Three helicopters responded to my call for medevacs. One made it in and picked up Canfield, who would survive, and Smith, who wouldn't. Two other helicopters were shot down. The crews joined us on the ground.

Around 1500, Colonel Ebel arrived with Delta Company and a platoon of Charlie Company. He crawled forward to take command. I rushed over to brief him, but he was hit as he reached the two downed helicopters. Four shirkers were hiding under one of the helicopters. I pulled my pistol on them. "Get a stretcher out of this helicopter and carry Colonel Ebel back there, " I said, "And if you drop him, I'll shoot every one of you myself."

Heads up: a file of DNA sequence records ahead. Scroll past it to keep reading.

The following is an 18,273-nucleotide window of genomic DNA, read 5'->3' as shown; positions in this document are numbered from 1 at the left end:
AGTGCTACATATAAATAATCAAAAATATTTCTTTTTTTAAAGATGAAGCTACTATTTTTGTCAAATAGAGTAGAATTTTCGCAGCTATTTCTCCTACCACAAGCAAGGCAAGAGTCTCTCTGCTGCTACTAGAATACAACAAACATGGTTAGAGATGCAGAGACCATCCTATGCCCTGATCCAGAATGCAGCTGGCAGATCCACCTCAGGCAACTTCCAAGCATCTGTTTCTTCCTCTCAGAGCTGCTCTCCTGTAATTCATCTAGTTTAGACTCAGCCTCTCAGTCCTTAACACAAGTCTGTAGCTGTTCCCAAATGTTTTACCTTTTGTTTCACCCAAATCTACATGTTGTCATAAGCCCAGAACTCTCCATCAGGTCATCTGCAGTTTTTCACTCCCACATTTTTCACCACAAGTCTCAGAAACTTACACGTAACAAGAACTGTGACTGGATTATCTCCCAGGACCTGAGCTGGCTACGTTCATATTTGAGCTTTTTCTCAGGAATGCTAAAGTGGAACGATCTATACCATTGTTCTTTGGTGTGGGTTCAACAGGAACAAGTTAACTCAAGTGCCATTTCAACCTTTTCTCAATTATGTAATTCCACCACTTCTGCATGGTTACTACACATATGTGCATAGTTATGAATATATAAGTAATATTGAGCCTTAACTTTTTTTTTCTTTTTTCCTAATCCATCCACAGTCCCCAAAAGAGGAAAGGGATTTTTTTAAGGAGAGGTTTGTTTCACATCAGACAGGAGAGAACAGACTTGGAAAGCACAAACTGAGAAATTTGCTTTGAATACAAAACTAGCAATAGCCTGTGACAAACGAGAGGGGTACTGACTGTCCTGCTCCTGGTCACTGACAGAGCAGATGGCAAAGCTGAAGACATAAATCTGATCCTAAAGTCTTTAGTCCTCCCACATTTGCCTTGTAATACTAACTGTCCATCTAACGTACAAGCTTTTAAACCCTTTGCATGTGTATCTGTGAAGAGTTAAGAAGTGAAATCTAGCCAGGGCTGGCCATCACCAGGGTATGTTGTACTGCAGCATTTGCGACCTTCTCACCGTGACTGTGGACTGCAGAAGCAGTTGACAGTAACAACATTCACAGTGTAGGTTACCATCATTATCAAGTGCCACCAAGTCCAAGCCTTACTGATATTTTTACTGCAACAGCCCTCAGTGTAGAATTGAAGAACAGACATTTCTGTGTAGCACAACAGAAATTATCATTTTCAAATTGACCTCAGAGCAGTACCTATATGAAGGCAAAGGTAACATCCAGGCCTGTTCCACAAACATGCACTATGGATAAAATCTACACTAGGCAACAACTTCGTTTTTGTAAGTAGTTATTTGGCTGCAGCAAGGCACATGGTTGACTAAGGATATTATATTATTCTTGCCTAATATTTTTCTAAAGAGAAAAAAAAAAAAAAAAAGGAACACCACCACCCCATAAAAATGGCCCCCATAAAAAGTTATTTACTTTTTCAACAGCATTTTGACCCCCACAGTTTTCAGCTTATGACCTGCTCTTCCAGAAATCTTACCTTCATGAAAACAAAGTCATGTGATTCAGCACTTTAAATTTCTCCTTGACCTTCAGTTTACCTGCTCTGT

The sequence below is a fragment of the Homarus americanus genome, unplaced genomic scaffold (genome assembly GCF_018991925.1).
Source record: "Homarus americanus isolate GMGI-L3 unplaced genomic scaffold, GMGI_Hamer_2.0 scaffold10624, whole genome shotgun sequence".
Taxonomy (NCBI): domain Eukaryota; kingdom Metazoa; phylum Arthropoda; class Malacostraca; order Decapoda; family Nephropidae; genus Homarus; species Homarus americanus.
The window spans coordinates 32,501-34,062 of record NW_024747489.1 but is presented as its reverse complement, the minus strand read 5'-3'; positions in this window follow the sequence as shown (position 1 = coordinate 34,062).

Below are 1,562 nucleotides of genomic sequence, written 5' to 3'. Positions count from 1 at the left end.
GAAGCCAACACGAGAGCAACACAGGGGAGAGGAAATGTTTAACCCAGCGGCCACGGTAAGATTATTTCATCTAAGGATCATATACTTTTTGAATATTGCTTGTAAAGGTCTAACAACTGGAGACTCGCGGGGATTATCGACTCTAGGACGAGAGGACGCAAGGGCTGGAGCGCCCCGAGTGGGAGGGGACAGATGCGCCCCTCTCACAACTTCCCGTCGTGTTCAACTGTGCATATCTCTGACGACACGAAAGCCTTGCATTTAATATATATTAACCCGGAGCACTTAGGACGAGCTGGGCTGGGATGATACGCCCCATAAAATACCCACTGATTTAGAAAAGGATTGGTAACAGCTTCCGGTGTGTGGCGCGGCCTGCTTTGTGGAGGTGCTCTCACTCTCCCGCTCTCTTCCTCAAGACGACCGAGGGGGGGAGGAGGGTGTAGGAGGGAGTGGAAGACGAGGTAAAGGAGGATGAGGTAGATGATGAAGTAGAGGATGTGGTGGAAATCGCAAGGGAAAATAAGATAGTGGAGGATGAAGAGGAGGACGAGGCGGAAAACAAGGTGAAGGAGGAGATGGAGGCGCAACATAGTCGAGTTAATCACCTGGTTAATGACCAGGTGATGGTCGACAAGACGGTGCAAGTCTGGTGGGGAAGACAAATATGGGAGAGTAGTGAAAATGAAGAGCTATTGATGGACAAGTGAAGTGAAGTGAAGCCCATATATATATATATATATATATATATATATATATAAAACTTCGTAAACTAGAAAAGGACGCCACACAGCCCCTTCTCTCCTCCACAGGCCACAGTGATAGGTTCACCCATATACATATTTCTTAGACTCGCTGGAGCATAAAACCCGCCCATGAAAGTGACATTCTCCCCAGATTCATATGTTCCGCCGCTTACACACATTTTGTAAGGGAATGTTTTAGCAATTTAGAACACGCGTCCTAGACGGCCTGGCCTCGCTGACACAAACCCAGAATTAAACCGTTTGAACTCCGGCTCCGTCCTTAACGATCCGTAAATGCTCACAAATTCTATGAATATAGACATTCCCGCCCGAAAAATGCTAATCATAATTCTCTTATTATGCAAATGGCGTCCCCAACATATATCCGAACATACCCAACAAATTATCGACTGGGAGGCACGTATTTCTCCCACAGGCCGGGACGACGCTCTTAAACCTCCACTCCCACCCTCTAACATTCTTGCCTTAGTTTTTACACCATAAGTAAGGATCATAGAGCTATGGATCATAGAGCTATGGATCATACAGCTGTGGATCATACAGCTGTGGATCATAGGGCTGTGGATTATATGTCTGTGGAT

We dragged the rest of the wounded and dead farther back where they could be evacuated, and it shames me now to think that I did not know any of their names. The shirkers faked wounds and climbed on the helicopters. I would see they got theirs later.

By 1600, it felt like the enemy fire had been suppressed enough for us to get in on top of them. I asked Greene to put in another smoke screen and I shifted the artillery. Penn and Alpha Company assaulted the tree square to our right (south), "We were held up by RPG fire and AK fire coming from two bunkers in front of us," said SP4 John Fahey of Queens, NY, the next day, "But with the smokescreen we managed to get close enough to throw grenades in." Jay Yurchuck and Delta Company attacked the tree line to our front (east). Lieutenant Kaui's C Company platoon advanced on the bunkers to the left (north). I went in with Yurchuck's company. "If you get hit, sir, who's in command?" asked Colonel Ebel's radio man.